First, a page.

The Spiders - Episode 2: The Diamond Ship

1920

Adventure

102
IMDb Rating 6.4 10 591

Synopsis


Downloaded times
September 10, 2020

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Cast

720p.BLU 1080p.BLU
961.9 MB
1280*720
English 2.0
NR
23.976 fps
104 min
P/S N/A / N/A
1.74 GB
1920×1080
English 2.0
NR
23.976 fps
104 min
P/S N/A / N/A

Movie Reviews

Reviewed by Steffi_P 3 / 10 / 10

"The Diamond Ship has not fulfilled its mission"

This is the second part of a planned quartet of films, which renowned director Fritz Lang chose to make in preference to the better-known Cabinet of Dr Caligari. Since his first two films are lost, these adventure flicks (which he also wrote) are the earliest glimpses we can see of his budding style. Please refer also to my comment on part one of The Spiders for more information and analysis. The first part of The Spiders had a plot that was flimsy and flexible enough to make any excuse for the next action set piece. Part two slows things down to a more realistic pace, and yet the plot is equally thin and literally holey. Whereas part one more or less continuously followed the exploits of hero Kay Hoog, part two is filled with digressions and minor characters, and is occasionally hard to follow. There are also some inexplicable gaps where a title card replaces action – for example when Hoog is captured in the underground city, we are told this rather than shown it. Missing footage perhaps, although there is nothing to suggest this is the case. As in part one, there is a great variety of locations, and Lang's imagination is constantly throwing up new ideas, but unlike the first part the action sequences are few and far between. Turning now from story to technical style, part two is largely set in interiors, which is all the better for Lang to get the angles right. You can see evidence of that angular, impersonal approach to shot composition that is there in all his pictures, even the B-movies he made in the 50s. Often, the arrangements appear to be simply for aesthetic taste, but here and there is method and meaning to it. Lang likes to show off the height or depth of an interior set, making his characters appear small. In many scenes the environment seems to be hemming the actors in and dictating their movements. Towards the end he shows the spider gang in small rooms with not much space between the camera and the back wall, emphasising their trapped position. But Lang's growing confidence with space is not enough to save The Diamond Ship. The first picture, in spite of its flaws, had a certain charm in its innocent and pure adventure. The sequel has all of the flaws and none of the charm.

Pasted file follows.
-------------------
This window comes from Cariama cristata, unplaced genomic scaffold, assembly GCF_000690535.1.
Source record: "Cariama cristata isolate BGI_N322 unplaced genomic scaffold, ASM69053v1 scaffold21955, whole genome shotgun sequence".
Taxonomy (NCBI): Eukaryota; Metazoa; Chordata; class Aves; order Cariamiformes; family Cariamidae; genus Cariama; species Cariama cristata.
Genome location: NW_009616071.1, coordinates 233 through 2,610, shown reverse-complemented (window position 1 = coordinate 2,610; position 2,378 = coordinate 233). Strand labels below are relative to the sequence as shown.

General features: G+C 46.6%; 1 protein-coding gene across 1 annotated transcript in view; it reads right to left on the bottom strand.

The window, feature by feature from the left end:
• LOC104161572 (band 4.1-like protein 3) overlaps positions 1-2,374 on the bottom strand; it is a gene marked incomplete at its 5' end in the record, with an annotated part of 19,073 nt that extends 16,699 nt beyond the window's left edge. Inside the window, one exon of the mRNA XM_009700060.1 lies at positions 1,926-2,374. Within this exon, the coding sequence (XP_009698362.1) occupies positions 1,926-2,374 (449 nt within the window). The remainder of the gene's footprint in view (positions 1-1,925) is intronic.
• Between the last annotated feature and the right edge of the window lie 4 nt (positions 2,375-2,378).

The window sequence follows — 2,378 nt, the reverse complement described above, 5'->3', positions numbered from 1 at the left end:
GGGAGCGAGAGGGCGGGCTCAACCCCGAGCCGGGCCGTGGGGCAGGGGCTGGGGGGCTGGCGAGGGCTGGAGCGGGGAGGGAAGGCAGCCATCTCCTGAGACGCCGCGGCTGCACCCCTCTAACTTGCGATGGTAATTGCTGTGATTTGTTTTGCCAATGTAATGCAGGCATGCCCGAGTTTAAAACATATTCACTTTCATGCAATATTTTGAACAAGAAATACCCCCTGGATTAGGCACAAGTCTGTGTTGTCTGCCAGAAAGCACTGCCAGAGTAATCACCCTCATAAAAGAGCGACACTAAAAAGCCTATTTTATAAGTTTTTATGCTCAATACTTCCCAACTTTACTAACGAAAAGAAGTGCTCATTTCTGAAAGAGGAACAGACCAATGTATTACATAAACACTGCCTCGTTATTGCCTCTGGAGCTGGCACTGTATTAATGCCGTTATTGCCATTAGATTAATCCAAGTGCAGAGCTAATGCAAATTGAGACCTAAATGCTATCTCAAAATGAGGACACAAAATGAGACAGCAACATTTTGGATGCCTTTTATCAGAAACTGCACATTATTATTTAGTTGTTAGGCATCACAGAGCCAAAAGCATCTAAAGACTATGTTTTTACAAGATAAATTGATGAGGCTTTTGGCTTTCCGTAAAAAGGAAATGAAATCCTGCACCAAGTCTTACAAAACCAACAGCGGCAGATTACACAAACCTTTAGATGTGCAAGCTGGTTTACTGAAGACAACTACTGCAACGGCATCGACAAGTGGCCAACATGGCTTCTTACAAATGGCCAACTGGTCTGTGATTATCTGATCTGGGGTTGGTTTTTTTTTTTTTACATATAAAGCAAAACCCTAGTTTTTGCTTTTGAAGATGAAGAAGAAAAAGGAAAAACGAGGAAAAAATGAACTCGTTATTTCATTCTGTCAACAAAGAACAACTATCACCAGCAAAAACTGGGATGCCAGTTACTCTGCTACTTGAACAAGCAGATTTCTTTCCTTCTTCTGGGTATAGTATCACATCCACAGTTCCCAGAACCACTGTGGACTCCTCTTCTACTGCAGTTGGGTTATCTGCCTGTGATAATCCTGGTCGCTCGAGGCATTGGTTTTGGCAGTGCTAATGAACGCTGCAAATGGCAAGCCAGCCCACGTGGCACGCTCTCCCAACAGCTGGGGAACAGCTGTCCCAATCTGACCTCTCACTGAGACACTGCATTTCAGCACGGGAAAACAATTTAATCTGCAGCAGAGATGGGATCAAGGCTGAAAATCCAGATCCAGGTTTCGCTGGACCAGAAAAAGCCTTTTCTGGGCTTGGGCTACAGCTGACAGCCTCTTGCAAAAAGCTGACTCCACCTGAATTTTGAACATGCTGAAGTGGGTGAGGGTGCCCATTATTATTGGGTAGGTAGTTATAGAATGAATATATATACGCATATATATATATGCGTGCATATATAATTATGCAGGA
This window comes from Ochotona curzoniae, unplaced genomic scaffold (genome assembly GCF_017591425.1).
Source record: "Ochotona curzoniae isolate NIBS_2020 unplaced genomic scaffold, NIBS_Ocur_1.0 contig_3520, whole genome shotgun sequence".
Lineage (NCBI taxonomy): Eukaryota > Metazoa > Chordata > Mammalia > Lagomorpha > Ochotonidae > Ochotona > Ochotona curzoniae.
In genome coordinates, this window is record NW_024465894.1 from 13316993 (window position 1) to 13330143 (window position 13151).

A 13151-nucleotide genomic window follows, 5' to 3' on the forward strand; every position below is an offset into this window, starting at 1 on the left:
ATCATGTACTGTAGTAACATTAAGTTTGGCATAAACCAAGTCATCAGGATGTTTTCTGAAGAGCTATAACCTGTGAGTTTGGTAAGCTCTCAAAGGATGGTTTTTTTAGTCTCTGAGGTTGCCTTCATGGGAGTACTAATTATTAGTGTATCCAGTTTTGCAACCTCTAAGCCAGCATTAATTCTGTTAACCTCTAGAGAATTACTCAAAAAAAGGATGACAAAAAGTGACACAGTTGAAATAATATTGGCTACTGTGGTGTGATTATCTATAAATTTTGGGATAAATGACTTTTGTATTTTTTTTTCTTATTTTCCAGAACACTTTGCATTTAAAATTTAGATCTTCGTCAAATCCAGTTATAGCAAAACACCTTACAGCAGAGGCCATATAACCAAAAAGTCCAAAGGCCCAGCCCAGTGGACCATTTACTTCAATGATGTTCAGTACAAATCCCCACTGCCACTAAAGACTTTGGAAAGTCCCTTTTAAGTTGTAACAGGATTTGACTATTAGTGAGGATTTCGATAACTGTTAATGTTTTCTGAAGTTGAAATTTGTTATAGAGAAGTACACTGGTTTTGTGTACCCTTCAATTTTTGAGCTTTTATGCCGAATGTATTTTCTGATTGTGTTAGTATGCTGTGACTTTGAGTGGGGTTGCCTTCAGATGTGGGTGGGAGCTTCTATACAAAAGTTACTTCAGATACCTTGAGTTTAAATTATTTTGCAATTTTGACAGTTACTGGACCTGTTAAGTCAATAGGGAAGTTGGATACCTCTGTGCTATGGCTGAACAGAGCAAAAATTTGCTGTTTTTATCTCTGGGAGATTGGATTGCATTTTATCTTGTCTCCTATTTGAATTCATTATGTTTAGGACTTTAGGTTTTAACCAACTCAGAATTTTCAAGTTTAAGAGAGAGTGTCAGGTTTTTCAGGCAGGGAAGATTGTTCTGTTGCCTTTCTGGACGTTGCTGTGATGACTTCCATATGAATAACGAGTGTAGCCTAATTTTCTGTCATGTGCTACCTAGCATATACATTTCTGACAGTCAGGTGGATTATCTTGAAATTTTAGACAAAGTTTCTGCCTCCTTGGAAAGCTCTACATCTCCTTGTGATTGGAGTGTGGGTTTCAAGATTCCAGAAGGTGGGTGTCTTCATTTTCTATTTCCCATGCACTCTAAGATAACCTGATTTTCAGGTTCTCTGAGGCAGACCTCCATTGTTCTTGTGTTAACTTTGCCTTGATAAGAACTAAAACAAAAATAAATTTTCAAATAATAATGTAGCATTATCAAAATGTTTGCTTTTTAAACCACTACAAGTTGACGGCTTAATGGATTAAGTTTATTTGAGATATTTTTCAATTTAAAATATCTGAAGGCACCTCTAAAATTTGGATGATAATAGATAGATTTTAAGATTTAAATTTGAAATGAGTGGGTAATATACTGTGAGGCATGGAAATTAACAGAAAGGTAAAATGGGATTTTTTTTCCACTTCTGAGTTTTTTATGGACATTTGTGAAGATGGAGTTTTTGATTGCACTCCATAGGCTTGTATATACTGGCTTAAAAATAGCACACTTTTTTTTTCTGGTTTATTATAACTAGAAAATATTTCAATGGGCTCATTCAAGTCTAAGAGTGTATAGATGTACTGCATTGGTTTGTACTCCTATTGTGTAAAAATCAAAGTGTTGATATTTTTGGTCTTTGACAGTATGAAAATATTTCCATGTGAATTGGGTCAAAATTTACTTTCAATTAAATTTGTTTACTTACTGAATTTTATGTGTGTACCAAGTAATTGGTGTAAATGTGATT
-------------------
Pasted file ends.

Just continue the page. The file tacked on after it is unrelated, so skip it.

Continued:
Reviewed by claudio_carvalho 3 / 10 / 10

The Buddha-Head Diamond

In San Francisco, the sportsman Kay Hoog (Carl de Vogt) follows Lio Sha (Ressel Orla) in a subterranean Chinatown and discloses that her organization is seeking a Buddha-head diamond that will release Asia from tyranny. He is captured, but he escapes and chases The Spiders, embarking as a stowaway in the Storm Bird. The ship heads to London, with the criminals trying to find the diamond in the mansion of the millionaire Terry Landon (Rudolph Lettinger). They do not succeed and abduct Terry's daughter Ellen (Thea Zander) asking the diamond as ransom. However, Terry does not have the stone, and Kay Hoog discovers that it is in the Malvinas Island. He goes to the island, where he faces The Spiders. The sequel of "Die Spinnen, 1, Teil - Der Goldene See" is also a flawed movie, with a messy and silly screenplay. The great merit of this film is the hero Kay Hoof, certainly the source of inspiration of Indiana Jones. My vote is six. Title (Brazil): "As Aranhas Parte 2 – O Navio dos Diamantes" ("The Spiders Part 2 – The Ship of the Diamonds")

Reviewed by Cineanalyst 3 / 10 / 10

Same Old

This "Spiders" sequel, "The Diamond Ship", is just as ridiculous and sensational as the series's first part. The rich adventurer continues in his pursuit of the criminal gang, the Spiders, who are after a diamond that's linked with Asian independence, leading the protagonist into a world of espionage, kidnapping and to a subterranean Chinatown. Fritz Lang continues to copy other filmmakers, including Louis Feuillade. An early scene in this film is, I think, evident of Fritz Lang's poor direction at this early point in his career: the overhead shot of a bank robbery, with no ceiling, was done better by Maurice Tourneur in "Alias Jimmy Valentine" (1915). With Tourneur, it was an innovative, well-photographed scene, but with Lang, it's derivative and poorly done. It's the same with the rest of this two-part series; there's some technical skill, but it's all inferior duplication of other films and serials. Lang would become a great director, but that didn't begin here. And, German silent cinema would be one of the greatest periods in film history, but "The Cabinet of Dr. Caligari" (1920) is still the beginning of that. "The Spiders" is merely what everyone else had already been doing... often better.

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